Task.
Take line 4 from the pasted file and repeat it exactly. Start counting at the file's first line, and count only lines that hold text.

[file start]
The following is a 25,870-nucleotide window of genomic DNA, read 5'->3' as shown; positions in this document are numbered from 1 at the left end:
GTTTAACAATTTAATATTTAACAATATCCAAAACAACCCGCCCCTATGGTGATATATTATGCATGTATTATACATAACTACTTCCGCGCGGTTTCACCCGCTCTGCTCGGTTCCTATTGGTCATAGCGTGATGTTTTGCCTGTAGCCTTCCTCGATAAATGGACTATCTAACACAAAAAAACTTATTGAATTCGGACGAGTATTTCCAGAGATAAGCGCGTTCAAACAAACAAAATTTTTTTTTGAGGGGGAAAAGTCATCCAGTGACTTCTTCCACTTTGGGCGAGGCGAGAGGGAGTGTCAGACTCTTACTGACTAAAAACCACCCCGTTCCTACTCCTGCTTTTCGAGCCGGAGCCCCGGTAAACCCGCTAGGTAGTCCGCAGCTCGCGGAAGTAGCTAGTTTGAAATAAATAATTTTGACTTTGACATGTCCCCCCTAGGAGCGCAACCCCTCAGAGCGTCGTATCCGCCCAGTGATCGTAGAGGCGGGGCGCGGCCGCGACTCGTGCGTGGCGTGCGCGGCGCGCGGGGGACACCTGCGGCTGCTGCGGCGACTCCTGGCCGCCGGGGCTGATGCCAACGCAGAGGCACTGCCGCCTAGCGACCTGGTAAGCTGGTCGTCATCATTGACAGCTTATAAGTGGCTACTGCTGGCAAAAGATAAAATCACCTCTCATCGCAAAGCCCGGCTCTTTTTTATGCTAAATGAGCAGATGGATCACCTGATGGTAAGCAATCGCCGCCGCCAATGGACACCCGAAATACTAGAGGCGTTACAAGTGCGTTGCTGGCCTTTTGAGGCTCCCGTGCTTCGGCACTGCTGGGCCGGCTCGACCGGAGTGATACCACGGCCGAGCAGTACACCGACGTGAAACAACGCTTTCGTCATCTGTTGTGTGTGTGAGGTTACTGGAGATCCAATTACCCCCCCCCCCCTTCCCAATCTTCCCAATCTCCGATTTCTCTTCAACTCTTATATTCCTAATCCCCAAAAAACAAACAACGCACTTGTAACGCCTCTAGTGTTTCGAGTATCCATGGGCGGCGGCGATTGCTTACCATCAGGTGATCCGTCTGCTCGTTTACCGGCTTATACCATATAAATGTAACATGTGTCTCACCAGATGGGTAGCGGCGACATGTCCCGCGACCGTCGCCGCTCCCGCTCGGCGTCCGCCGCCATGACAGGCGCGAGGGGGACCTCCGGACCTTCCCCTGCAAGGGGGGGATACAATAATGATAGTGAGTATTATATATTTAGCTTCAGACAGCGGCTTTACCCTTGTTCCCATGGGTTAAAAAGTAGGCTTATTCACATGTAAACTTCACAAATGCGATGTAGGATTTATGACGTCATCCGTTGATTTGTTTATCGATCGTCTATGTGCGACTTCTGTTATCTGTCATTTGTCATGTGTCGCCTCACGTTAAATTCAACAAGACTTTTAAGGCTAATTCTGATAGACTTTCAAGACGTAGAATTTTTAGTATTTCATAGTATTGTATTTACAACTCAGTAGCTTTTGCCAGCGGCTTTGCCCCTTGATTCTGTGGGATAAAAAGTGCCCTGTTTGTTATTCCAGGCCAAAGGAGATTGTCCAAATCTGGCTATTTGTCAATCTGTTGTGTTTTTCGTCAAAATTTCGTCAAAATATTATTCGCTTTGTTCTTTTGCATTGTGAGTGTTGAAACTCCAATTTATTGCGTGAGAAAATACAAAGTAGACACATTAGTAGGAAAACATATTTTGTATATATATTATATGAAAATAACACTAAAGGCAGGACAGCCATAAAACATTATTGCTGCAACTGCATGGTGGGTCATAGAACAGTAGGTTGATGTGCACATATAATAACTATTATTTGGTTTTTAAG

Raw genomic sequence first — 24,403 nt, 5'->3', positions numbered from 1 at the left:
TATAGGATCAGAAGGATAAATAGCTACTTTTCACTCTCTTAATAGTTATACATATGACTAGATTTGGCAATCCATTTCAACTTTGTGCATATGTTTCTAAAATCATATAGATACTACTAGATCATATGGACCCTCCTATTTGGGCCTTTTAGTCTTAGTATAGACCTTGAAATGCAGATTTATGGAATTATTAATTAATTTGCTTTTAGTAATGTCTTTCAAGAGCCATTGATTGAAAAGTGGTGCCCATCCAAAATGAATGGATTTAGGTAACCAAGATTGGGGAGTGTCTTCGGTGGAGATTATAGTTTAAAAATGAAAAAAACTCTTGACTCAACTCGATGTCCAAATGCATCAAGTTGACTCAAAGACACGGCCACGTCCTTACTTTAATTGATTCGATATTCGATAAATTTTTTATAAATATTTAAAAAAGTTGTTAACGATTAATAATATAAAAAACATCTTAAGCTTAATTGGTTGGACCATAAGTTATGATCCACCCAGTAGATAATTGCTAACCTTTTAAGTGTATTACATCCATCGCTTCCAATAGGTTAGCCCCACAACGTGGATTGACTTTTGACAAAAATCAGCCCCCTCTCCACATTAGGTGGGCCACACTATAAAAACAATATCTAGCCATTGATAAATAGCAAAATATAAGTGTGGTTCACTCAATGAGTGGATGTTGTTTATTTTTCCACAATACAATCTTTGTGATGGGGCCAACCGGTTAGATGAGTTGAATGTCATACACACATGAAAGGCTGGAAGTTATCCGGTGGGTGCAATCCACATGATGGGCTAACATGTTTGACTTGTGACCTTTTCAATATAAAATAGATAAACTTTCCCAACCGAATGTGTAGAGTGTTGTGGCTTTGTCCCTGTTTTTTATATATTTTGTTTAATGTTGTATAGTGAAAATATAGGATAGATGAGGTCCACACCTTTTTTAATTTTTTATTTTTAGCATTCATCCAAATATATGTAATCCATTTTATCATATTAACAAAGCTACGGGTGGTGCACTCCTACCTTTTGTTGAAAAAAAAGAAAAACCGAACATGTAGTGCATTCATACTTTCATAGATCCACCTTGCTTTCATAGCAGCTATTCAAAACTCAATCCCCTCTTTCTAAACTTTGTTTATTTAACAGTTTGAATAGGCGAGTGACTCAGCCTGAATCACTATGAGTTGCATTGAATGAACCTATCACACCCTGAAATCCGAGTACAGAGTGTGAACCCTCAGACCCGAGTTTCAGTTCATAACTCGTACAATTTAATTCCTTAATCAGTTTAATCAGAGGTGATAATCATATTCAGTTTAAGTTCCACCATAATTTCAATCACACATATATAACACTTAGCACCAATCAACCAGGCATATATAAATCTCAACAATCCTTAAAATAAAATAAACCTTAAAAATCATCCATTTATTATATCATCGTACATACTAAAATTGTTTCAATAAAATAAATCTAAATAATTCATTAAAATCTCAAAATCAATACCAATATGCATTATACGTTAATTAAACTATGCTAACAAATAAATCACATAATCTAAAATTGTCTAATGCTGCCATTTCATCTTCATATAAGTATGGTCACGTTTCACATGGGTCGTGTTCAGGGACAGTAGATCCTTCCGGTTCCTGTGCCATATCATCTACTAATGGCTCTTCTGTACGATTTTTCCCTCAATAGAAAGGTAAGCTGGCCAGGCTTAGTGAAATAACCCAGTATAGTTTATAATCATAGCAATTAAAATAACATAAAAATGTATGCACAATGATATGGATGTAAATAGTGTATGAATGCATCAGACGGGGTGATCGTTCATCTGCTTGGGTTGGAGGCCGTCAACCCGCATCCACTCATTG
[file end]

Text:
TATAGGATCAGAAGGATAAATAGCTACTTTTCACTCTCTTAATAGTTATACATATGACTAGATTTGGCAATCCATTTCAACTTTGTGCATATGTTTCTAAAATCATATAGATACTACTAGATCATATGGACCCTCCTATTTGGGCCTTTTAGTCTTAGTATAGACCTTGAAATGCAGATTTATGGAATTATTAATTAATTTGCTTTTAGTAATGTCTTTCAAGAGCCATTGATTGAAAAGTGGTGCCCATCCAAAATGAATGGATTTAGGTAACCAAGATTGGGGAGTGTCTTCGGTGGAGATTATAGTTTAAAAATGAAAAAAACTCTTGACTCAACTCGATGTCCAAATGCATCAAGTTGACTCAAAGACACGGCCACGTCCTTACTTTAATTGATTCGATATTCGATAAATTTTTTATAAATATTTAAAAAAGTTGTTAACGATTAATAATATAAAAAACATCTTAAGCTTAATTGGTTGGACCATAAGTTATGATCCACCCAGTAGATAATTGCTAACCTTTTAAGTGTATTACATCCATCGCTTCCAATAGGTTAGCCCCACAACGTGGATTGACTTTTGACAAAAATCAGCCCCCTCTCCACATTAGGTGGGCCACACTATAAAAACAATATCTAGCCATTGATAAATAGCAAAATATAAGTGTGGTTCACTCAATGAGTGGATGTTGTTTATTTTTCCACAATACAATCTTTGTGATGGGGCCAACCGGTTAGATGAGTTGAATGTCATACACACATGAAAGGCTGGAAGTTATCCGGTGGGTGCAATCCACATGATGGGCTAACATGTTTGACTTGTGACCTTTTCAATATAAAATAGATAAACTTTCCCAACCGAATGTGTAGAGTGTTGTGGCTTTGTCCCTGTTTTTTATATATTTTGTTTAATGTTGTATAGTGAAAATATAGGATAGATGAGGTCCACACCTTTTTTAATTTTTTATTTTTAGCATTCATCCAAATATATGTAATCCATTTTATCATATTAACAAAGCTACGGGTGGTGCACTCCTACCTTTTGTTGAAAAAAAAGAAAAACCGAACATGTAGTGCATTCATACTTTCATAGATCCACCTTGCTTTCATAGCAGCTATTCAAAACTCAATCCCCTCTTTCTAAACTTTGTTTATTTAACAGTTTGAATAGGCGAGTGACTCAGCCTGAATCACTATGAGTTGCATTGAATGAACCTATCACACCCTGAAATCCGAGTACAGAGTGTGAACCCTCAGACCCGAGTTTCAGTTCATAACTCGTACAATTTAATTCCTTAATCAGTTTAATCAGAGGTGATAATCATATTCAGTTTAAGTTCCACCATAATTTCAATCACACATATATAACACTTAGCACCAATCAACCAGGCATATATAAATCTCAACAATCCTTAAAATAAAATAAACCTTAAAAATCATCCATTTATTATATCATCGTACATACTAAAATTGTTTCAATAAAATAAATCTAAATAATTCATTAAAATCTCAAAATCAATACCAATATGCATTATACGTTAATTAAACTATGCTAACAAATAAATCACATAATCTAAAATTGTCTAATGCTGCCATTTCATCTTCATATAAGTATGGTCACGTTTCACATGGGTCGTGTTCAGGGACAGTAGATCCTTCCGGTTCCTGTGCCATATCATCTACTAATGGCTCTTCTGTACGATTTTTCCCTCAATAGAAAGGTAAGCTGGCCAGGCTTAGTGAAATAACCCAGTATAGTTTATAATCATAGCAATTAAAATAACATAAAAATGTATGCACAATGATATGGATGTAAATAGTGTATGAATGCATCAGACGGGGTGATCGTTCATCTGCTTGGGTTGGAGGCCGTCAACCCGCATCCACTCATTG